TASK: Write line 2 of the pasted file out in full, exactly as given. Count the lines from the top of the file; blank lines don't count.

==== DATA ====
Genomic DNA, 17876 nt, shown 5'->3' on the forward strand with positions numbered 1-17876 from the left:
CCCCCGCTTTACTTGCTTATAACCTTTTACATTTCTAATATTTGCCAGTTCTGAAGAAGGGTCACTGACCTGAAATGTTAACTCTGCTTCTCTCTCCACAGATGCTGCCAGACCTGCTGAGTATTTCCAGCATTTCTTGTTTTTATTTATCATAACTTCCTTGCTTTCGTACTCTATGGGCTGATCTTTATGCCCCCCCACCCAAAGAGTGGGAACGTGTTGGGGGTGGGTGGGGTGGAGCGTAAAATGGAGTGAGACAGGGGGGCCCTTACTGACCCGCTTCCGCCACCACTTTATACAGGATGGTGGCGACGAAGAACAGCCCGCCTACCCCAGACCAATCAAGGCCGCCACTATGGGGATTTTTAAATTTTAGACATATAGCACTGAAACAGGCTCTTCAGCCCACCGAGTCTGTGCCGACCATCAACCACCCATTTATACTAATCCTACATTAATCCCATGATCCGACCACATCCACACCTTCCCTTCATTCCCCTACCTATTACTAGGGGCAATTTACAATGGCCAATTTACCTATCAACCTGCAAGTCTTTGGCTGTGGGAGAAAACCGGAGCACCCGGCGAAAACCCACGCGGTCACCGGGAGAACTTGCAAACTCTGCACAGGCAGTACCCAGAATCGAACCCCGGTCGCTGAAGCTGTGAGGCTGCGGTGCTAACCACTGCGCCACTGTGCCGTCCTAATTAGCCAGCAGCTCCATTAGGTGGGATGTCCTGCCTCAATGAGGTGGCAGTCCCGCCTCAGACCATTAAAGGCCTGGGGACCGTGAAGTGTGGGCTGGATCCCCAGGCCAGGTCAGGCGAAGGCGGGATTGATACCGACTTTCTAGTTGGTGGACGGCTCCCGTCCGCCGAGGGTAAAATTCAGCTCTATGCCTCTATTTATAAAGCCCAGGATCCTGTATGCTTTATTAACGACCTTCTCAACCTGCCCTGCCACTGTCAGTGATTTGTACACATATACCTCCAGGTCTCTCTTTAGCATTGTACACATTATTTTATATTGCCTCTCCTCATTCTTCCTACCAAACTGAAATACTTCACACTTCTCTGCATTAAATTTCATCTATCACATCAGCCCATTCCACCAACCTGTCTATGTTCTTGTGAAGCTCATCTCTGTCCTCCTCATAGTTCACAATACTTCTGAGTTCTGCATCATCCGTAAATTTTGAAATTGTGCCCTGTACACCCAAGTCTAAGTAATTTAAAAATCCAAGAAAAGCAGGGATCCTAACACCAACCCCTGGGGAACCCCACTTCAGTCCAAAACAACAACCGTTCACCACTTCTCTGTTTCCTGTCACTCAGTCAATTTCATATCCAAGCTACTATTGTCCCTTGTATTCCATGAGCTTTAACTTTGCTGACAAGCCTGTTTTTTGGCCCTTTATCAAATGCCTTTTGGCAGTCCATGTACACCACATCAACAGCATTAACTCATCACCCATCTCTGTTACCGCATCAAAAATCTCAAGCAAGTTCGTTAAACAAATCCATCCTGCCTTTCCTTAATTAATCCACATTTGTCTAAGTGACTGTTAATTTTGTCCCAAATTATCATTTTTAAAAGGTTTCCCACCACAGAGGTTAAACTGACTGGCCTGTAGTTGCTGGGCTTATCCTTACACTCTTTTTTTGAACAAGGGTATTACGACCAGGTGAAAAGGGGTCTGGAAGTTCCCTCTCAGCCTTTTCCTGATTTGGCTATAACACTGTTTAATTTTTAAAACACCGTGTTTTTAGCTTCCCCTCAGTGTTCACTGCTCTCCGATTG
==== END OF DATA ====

CCCCCGCTTTACTTGCTTATAACCTTTTACATTTCTAATATTTGCCAGTTCTGAAGAAGGGTCACTGACCTGAAATGTTAACTCTGCTTCTCTCTCCACAGATGCTGCCAGACCTGCTGAGTATTTCCAGCATTTCTTGTTTTTATTTATCATAACTTCCTTGCTTTCGTACTCTATGGGCTGATCTTTATGCCCCCCCACCCAAAGAGTGGGAACGTGTTGGGGGTGGGTGGGGTGGAGCGTAAAATGGAGTGAGACAGGGGGGCCCTTACTGACCCGCTTCCGCCACCACTTTATACAGGATGGTGGCGACGAAGAACAGCCCGCCTACCCCAGACCAATCAAGGCCGCCACTATGGGGATTTTTAAATTTTAGACATATAGCACTGAAACAGGCTCTTCAGCCCACCGAGTCTGTGCCGACCATCAACCACCCATTTATACTAATCCTACATTAATCCCATGATCCGACCACATCCACACCTTCCCTTCATTCCCCTACCTATTACTAGGGGCAATTTACAATGGCCAATTTACCTATCAACCTGCAAGTCTTTGGCTGTGGGAGAAAACCGGAGCACCCGGCGAAAACCCACGCGGTCACCGGGAGAACTTGCAAACTCTGCACAGGCAGTACCCAGAATCGAACCCCGGTCGCTGAAGCTGTGAGGCTGCGGTGCTAACCACTGCGCCACTGTGCCGTCCTAATTAGCCAGCAGCTCCATTAGGTGGGATGTCCTGCCTCAATGAGGTGGCAGTCCCGCCTCAGACCATTAAAGGCCTGGGGACCGTGAAGTGTGGGCTGGATCCCCAGGCCAGGTCAGGCGAAGGCGGGATTGATACCGACTTTCTAGTTGGTGGACGGCTCCCGTCCGCCGAGGGTAAAATTCAGCTCTATGCCTCTATTTATAAAGCCCAGGATCCTGTATGCTTTATTAACGACCTTCTCAACCTGCCCTGCCACTGTCAGTGATTTGTACACATATACCTCCAGGTCTCTCTTTAGCATTGTACACATTATTTTATATTGCCTCTCCTCATTCTTCCTACCAAACTGAAATACTTCACACTTCTCTGCATTAAATTTCATCTATCACATCAGCCCATTCCACCAACCTGTCTATGTTCTTGTGAAGCTCATCTCTGTCCTCCTCATAGTTCACAATACTTCTGAGTTCTGCATCATCCGTAAATTTTGAAATTGTGCCCTGTACACCCAAGTCTAAGTAATTTAAAAATCCAAGAAAAGCAGGGATCCTAACACCAACCCCTGGGGAACCCCACTTCAGTCCAAAACAACAACCGTTCACCACTTCTCTGTTTCCTGTCACTCAGTCAATTTCATATCCAAGCTACTATTGTCCCTTGTATTCCATGAGCTTTAACTTTGCTGACAAGCCTGTTTTTTGGCCCTTTATCAAATGCCTTTTGGCAGTCCATGTACACCACATCAACAGCATTAACTCATCACCCATCTCTGTTACCGCATCAAAAATCTCAAGCAAGTTCGTTAAACAAATCCATCCTGCCTTTCCTTAATTAATCCACATTTGTCTAAGTGACTGTTAATTTTGTCCCAAATTATCATTTTTAAAAGGTTTCCCACCACAGAGGTTAAACTGACTGGCCTGTAGTTGCTGGGCTTATCCTTACACTCTTTTTTTGAACAAGGGTATTACGACCAGGTGAAAAGGGGTCTGGAAGTTCCCTCTCAGCCTTTTCCTGATTTGGCTATAACACTGTTTAATTTTTAAAACACCGTGTTTTTAGCTTCCCCTCAGTGTTCACTGCTCTCCGATTG